If you tuned into The Voice UK this evening you would’ve witnessed the appearance of US songstress Kym Mazelle, who auditioned for the show but sadly missed out on a place for the next round because the judges failed to select her. Kym was a musical titan in the late 80s/early 90s, releasing her own material as well as lending her soul charged vocals to hits by Soul II Soul and The Blow Monkeys. What was interesting about Kym’s appearance on tonight’s show was the awkward exchange between her and Will.iam. He was obviously unaware of who she was which was surprising given their similar experiences as African American musicians forging careers in the UK.
I remember a while back reading that Will now considers London his spiritual home, and it’s definitely a mutual love fest as the British public seemed to have warmed to his quirky commentary, offbeat sense of humour and his obvious musical knowledge. Much is made of African Americans who migrate to Paris, such as Josephine Baker, Langston Hughes and James Baldwin, but there are quite a few African Americans who have attained honorary Brit status on these shores too.
Remember those Saturday evenings we spent on ‘weave watch’, hotly anticipating what outfit, eye make-up and hairstyle Kelly Rowland would be wearing during her short stint as a judge on the X Factor? Since she embarked on her solo career Kelly Rowland has virtually been a permanent fixture in this country, developing a solid fan base and adopting not only a European musical sensibility (which has now been replicated by nearly every US R&B artist) but a London girl sense of style too. The UK love ’em some Kelly R.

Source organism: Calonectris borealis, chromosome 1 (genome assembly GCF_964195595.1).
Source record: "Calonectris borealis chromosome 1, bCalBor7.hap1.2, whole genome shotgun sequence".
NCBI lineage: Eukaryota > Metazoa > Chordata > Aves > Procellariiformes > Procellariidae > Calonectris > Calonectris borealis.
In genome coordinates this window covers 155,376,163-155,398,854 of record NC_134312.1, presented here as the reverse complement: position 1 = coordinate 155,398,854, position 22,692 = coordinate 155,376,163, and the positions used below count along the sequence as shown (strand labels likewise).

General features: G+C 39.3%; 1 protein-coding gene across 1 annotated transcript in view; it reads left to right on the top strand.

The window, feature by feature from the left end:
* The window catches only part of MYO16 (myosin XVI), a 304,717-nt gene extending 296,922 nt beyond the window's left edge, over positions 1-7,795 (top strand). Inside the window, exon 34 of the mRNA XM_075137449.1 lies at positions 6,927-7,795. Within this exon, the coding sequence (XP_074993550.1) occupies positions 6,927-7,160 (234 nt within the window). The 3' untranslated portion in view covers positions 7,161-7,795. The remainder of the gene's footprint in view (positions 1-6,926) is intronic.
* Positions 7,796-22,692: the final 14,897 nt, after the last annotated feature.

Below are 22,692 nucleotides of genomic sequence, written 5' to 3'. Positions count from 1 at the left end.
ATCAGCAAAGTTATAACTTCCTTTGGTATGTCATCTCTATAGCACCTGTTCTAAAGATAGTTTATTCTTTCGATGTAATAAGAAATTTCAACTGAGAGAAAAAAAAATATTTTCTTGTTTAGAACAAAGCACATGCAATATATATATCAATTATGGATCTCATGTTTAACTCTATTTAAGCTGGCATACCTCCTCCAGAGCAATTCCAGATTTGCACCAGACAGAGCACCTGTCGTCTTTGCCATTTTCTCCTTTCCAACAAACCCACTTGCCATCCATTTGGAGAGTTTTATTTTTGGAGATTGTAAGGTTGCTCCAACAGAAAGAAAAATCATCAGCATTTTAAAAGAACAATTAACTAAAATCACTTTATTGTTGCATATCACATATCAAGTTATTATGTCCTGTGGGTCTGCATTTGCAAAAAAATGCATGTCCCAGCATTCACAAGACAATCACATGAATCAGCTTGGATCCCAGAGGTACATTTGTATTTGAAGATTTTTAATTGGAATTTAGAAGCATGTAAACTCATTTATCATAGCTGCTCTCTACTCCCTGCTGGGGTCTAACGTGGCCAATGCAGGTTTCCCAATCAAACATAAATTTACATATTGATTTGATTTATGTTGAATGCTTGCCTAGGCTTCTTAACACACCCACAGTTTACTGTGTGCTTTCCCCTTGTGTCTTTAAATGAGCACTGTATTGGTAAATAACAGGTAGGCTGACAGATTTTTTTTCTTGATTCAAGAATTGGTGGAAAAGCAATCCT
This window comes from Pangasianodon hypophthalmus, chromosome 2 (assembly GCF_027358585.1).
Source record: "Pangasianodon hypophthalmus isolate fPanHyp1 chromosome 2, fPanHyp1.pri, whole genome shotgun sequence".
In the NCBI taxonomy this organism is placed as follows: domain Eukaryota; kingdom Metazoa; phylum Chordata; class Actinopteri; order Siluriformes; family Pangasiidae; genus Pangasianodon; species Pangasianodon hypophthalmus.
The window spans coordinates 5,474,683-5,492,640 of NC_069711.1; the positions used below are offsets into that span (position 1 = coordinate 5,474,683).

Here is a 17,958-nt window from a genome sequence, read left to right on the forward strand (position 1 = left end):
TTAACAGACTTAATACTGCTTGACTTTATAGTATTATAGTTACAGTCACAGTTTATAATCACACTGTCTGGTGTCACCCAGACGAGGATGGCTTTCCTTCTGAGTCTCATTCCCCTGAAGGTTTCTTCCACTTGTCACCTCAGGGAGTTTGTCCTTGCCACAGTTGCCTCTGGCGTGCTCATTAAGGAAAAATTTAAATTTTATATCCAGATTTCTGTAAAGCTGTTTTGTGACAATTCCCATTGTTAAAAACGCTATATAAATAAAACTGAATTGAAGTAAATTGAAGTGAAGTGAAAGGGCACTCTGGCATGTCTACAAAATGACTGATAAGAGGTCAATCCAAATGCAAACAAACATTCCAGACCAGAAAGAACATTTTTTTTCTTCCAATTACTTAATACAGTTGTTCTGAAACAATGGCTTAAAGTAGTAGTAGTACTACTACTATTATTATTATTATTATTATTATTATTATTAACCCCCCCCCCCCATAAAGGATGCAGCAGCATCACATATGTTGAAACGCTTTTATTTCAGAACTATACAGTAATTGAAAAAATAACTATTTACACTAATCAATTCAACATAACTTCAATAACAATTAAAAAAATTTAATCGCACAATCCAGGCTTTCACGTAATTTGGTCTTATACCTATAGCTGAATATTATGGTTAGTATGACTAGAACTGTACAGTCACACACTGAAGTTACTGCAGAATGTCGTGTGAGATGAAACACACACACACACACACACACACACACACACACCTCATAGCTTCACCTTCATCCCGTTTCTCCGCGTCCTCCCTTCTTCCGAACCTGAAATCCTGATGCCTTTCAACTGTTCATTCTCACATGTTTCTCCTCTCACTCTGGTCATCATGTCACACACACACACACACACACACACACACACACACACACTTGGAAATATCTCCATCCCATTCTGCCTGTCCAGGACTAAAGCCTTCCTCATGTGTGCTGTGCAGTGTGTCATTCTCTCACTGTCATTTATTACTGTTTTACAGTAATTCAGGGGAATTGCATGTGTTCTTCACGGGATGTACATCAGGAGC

Author, playwright, activist and arts critic – Bonnie Greer may have been born in the west side of Chicago, but to us, she is our very own Michelle Obama or Oprah. Residing in the UK since the late 80’s, Bonnie is now a British citizen although you would never guess it by listening to her dulcet Windy City accent. Intelligent, graceful, talented and highly regarded – Bonnie represents an image of black womanhood that is all too rare in the media (and there’s an argument to be made that programmers should also be seeking out the unique viewpoints of Black British women), and it’s for that reason why we intend to snap her up for good.
Terrence Trent D’Arby
When Terrence Trent D’Arby first burst onto the scenes during the mid-eighties, the British press were quick to hail him as Britain’s answer to Prince, nevermind the fact that he hailed from New York. But for some reason his unique brand of retro-fused R&B struck a chord with the British record buying public and he enjoyed a pretty fruitful career in the UK with hits like Wishing Well and Sign Your Name. Unfortunately Terrence failed to enjoy a sustained musical career as expected, but he will forever be associated with the eighties British pop movement.
Marsha Hunt first captured the imagination of the public when she was introduced to the world as Mick Jagger’s lover and muse during the swinging sixties in the midst of Rolling Stones mania (Marsha is said to be the inspiration behind the Stones’ hit single Brown Sugar). Born in Philly, Marsha was an actress who came to London to appear in the cult musical Hair, enthralling audiences with her doe eyes and heavenly ‘fro. Although her relationship with Jagger was short lived, the pair conceived a child and Hunt remained in the UK where she still lives today. Leaving her modelling an acting career behind, Marsha has spent the latter part of her life as a novelist and is currently working on a book about Jimi Hendrix, in which she indicates that she’ll be able to offer a fresh perspective as they were both black Americans who came to London.